1951 French edition of American Federation of Labor Map of Soviet Slave Labor Camps

EsclavageURSS-levine-1951
$650.00
Carte de l'Esclavage en U.R.S.S.
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1951 French edition of American Federation of Labor Map of Soviet Slave Labor Camps

EsclavageURSS-levine-1951

Rare French edition of what has been cited as 'one of the most important pieces of anti-Communist literature'.

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Title


Carte de l'Esclavage en U.R.S.S.
  1951 (dated)    17.5 x 22 in (44.45 x 55.88 cm)     1 : 18200000

Description


Originally published in 1951, this is a French example of what has been cited as 'one of the most widely circulated pieces of anti-Communist literature.' The map depicts the Gulag system of forced labor camps in the Union of Soviet Socialist Republics (U.S.S.R). Stretching from Berlin to the Bering Strait and the Pacific Ocean and from the Arctic Ocean to China, India, and the Middle East, the map situates the Soviet Union on the Asian continent as well as in relation to Europe. The camps, which are marked by the red dots and by the hammer and sickle, span from one border of the Soviet Union to the other, with work areas denoted by red shading. Text, all of which is in French, surrounds the map and informs the reader of the horrors of the Gulag system and slave labor in the Soviet Union, even going so far as to state that slave labor is one of the major sources of income for the Soviet government.

First published in the United States, this map began as a collaboration between the American Federation of Labor and Congress of Industrial Organizations (AFL-CIO) and the United Nations Economic and Social Council (UNESCO). It was authored by Isaac Don Levine, a Russian-American journalist, who emigrated to the United States as a teenager, and underwritten by the CIA and the Department of State. First published in the anti-Communist magazine Plain Talk, soon in was published in Time. Following it's publication in Time, Voice of America (the United States government sponsored radio station) publicized it all over the world, leading to frequent requests for reprints. The map would even be used as an example of psychological warfare for Army personnel. Maps were used throughout the Cold War to try to contain the Soviet Union and stabilize relationships between nations.

Several different editions of this map were circulated, including editions with photocopies of inmates' official release certificates along the margins, or photos of inmates added along the bottom border. This edition was edited by the Centre d'Archives et de Documentation in Paris from the original drawn by Isaac Don Lewis for the American Federation of Labor. Few examples of this map exist in institutional collections and it is rarely seen on the market, making this a unique find for Cold War collections.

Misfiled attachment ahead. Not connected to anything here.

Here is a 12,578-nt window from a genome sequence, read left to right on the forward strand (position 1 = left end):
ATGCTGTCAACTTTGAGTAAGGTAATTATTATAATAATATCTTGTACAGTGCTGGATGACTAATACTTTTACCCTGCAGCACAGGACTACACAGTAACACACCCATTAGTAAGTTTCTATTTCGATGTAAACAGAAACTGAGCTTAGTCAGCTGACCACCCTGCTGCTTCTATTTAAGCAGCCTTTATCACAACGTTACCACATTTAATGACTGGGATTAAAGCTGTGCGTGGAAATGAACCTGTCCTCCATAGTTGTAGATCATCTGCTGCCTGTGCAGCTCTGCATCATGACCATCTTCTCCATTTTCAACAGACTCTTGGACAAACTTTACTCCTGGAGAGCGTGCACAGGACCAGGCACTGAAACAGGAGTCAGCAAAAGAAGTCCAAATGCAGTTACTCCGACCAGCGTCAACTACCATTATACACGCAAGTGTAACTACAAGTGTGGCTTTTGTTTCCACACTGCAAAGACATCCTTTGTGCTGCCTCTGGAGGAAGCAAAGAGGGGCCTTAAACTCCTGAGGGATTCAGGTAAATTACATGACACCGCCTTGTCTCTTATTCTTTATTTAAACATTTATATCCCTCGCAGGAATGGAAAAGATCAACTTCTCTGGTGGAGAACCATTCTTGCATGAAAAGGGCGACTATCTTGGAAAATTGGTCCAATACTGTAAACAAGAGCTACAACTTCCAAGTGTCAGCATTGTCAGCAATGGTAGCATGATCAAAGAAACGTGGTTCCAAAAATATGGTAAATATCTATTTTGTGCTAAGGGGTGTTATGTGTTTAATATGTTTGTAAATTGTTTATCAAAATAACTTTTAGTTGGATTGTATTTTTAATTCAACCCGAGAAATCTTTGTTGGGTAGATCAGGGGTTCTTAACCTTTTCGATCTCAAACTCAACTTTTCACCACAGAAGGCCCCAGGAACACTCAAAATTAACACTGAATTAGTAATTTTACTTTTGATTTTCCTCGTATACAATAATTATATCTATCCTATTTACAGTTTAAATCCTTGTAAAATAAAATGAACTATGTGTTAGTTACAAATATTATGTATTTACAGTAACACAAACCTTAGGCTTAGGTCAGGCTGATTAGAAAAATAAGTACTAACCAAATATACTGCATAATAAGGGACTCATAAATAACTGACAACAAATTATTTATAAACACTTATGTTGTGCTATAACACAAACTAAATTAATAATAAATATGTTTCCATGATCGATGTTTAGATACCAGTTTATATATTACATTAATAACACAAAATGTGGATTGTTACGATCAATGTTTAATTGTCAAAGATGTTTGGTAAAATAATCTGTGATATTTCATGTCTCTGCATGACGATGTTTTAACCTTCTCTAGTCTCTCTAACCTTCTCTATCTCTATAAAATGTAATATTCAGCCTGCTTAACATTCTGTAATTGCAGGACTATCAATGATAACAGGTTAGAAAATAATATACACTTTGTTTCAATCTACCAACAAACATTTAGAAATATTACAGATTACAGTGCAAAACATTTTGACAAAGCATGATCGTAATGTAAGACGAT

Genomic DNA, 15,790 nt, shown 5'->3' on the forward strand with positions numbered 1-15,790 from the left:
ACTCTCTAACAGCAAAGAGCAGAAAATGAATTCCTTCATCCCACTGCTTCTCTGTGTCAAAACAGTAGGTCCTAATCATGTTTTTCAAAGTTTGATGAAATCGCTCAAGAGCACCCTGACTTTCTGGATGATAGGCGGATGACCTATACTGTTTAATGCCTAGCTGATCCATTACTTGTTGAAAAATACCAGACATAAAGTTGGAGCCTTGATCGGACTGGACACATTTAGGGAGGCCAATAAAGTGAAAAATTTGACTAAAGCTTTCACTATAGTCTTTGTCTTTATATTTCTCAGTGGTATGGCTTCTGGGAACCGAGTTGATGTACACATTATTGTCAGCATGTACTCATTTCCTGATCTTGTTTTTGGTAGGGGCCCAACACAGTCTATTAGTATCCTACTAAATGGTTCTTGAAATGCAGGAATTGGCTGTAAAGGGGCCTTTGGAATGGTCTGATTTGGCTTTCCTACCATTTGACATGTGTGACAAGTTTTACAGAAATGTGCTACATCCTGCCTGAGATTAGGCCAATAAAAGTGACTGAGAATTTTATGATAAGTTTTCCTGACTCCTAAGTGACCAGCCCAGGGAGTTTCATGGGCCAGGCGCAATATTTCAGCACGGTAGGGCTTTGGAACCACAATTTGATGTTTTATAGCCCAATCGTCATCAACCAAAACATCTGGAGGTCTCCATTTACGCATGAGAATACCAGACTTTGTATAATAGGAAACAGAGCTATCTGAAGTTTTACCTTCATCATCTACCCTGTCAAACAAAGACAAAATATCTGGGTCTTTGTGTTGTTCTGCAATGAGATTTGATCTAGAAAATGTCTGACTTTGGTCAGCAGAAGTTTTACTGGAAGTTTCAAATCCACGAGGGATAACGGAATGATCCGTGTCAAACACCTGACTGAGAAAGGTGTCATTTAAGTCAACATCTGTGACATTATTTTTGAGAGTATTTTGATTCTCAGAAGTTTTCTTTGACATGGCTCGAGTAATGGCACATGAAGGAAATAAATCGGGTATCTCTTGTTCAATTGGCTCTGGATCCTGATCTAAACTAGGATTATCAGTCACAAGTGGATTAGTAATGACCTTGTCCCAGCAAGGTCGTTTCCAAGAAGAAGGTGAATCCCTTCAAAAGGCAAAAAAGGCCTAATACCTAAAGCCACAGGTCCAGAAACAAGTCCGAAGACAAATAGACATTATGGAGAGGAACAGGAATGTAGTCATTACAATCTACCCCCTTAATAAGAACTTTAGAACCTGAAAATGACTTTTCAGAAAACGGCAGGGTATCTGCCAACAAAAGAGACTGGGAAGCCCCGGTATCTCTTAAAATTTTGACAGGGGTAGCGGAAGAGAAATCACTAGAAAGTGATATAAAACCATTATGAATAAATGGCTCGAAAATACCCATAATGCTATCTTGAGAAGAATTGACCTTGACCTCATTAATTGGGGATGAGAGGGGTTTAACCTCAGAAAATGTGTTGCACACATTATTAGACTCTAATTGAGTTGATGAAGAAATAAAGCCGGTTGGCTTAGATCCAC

Cartographer


Isaac Don Levine (January 19, 1892 – February 15, 1981) was an American journalist. Born in Russia, Levine came to the United States in 1911. After finishing high school in Missouri, he began working for The Kansas City Star and then The New York Herald Tribune. He covered the Russian Revolution of 1917 for the Tribune and the Russian Civil War in the 1920s for The Chicago Daily News. He was a columnist for the papers of Hearst papers during the 1920s and 1930s. In 1939, Levine collaborated with famed defector Walter Krivitsky, a chief of military intelligence. Levine was the ghostwriter for a series of articles penned by Krivitsky about Stalinist Russia and his escape. Levine served the editor of Plain Talk, an anti-Communist magazine, from 1945-1950. He also played a role in the case against Alger Hiss, a State Department employee, who stood accused of being a Communist courier.

Condition


Very good. Verso repair of a fold separation. Closed tear extending one inch into printed area from top edge professionally repaired on verso.

References


Barney, T. '''Gulag'-Slavery, Inc.': The Power of Place and the Rhetorical Life of a Cold War Map', Rhetoric and Public Affairs Vol. 16 No. 2 (Summer 2-13) p. 317-354, Michigan State University Press. OCLC 255289731.